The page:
Another invented “rule”

From a correspondent in Germany, an e-mail query about there vs. over there in English. My correspondent reports that when he was in vocational college (in Germany) he had a teacher from Great Britain who explained to the class that the difference between the two expressions was that there was used for relatively short distances, over there for significantly longer distances.

She said you can ask someone over the phone, who lives in China “How’s the weather over there?”. But asking “How’s the weather there?” is, according to her, grammatically incorrect.

Oh lord, another invented “rule”, of a sort that linguabloggers (notably on Language Log) have been wrestling with for years. Teachers and amateur usageists are especially prone to come up with misguided advice — for reasons that are pretty clear.

First, some facts. There’s no distance condition on simple there, which is unmarked with respect to distance. There is nothing anomalous — much less ungrammatical — about asking How’s the weather there? on the phone to a friend in China. But the over in over there does supply some additional pragmatic content, which makes it odd for referring to short distances except in special circumstances. (One such circumstance: Suppose I am working on one side of the room and my kids are playing with one another on the other side, very noisily. I can then say: Do I have to come over there and separate you kids? The physical distance is short, but the social distance is more considerable, and effort would be involved in my crossing the room to separate the kids.)

Then, why the teacher probably concocted that nonsense about there not being usable for long distances: she wanted there and over there to be crisply distinguished in meaning, so that (except for some fuzziness as to what constitutes a short distance vs. a long one) one and only one of them is usable in any particular context. This is one case of what I’ve called One Right Way reasoning, the effect of which is to legislate against variation, in favor of complementary distribution.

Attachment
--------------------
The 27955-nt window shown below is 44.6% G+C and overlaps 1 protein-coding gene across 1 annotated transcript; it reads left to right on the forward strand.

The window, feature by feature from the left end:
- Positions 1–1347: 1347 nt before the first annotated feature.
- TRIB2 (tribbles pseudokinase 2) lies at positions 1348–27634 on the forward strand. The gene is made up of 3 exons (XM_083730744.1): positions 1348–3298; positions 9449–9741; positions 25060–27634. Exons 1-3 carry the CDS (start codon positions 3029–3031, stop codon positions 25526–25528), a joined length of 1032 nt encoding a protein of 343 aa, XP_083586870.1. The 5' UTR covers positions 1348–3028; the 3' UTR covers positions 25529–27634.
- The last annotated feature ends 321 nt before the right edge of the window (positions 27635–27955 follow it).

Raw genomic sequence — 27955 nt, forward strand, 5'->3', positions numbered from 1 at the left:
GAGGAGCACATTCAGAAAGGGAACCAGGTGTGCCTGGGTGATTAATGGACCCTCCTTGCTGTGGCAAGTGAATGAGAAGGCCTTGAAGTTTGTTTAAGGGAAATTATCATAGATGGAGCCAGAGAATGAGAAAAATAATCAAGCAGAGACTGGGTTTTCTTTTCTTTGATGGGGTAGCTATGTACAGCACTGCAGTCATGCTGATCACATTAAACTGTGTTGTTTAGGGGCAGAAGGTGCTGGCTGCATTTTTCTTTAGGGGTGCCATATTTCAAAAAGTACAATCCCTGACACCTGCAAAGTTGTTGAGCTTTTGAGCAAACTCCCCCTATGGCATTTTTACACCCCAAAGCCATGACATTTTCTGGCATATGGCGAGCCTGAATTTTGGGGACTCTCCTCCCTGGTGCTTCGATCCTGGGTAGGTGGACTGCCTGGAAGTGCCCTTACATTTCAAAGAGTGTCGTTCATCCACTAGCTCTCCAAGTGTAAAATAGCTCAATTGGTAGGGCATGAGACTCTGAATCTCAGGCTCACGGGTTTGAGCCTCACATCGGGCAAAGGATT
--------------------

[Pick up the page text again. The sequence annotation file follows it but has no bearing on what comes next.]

If you think this way, then faced with two alternative expressions, it’s sufficient to find circumstances that clearly favor one of them — over there, in the case at hand — and then you’ll treat the other as available only in the complement of these circumstances.

Such reasoning leads to an enormous proliferation of minor-league zombie rules, beyond the collection of major-league zombies, the ones that figure in compilations of “rules that aren’t rules”.

Teachers, especially language teachers, are especially prone to reasoning this way and so to inventing new little zombie rules; their instincts are to give the students absolutely clear instructions on what expressions to use, so that they see variation as a defect in a language, a place where there’s no clear guidance for the student.

 

15 Responses to “Another invented “rule””

  1. m Says:

    And it won’t be over til it’s over over there.

  2. Z Says:

    Thank you so much! I’ll keep that in mind!

  3. Dean Allemang Says:

    This reminds me of an episode when I was living in Switzerland. I had an American woman and her Swiss (German) boyfriend over for dinner. She was a teacher of ESL; he was a very adept student. She claimed that the various present-tense verb forms in English (e.g., I work, I do work, I am working) were very easy to use, following some very simple One Right Way rules. She outlined what they were (I don’t remember them now).

    He proceeded to try to apply them, outlining some scenario that clearly matched some rule, said something that sounded clearly odd to all our American ears. Then he tried again. I think he managed, quite by accident, to systematically go through all the exceptions to the rules. He ended up very confused indeed. I ended up smug, not having had to lift a finger to show how the real situation was more complex than the rules she outlined.

  4. Allison Wright Says:

    A really good article, Arnold!
    “You can say both” is my most frequent utterance to a young woman to whom I teach English.
    When there is no rule, I tell her. I give her as many examples as I can, and encourage the idea of flexibility. As a matter of course, I tell her about how language evolves, how perceptions of what is acceptable have changed. I sometimes give her the version of what she will hear in the street and the grammatically correct version. Listen. Read. Notice.
    And the fat lady isn’t even thinking about singing yet. )

    • arnold zwicky Says:

      “You can say both” is generally good advice. For advanced learners, it can be combined with information about circumstances in which one or the other of the variants is more informative or to be preferred.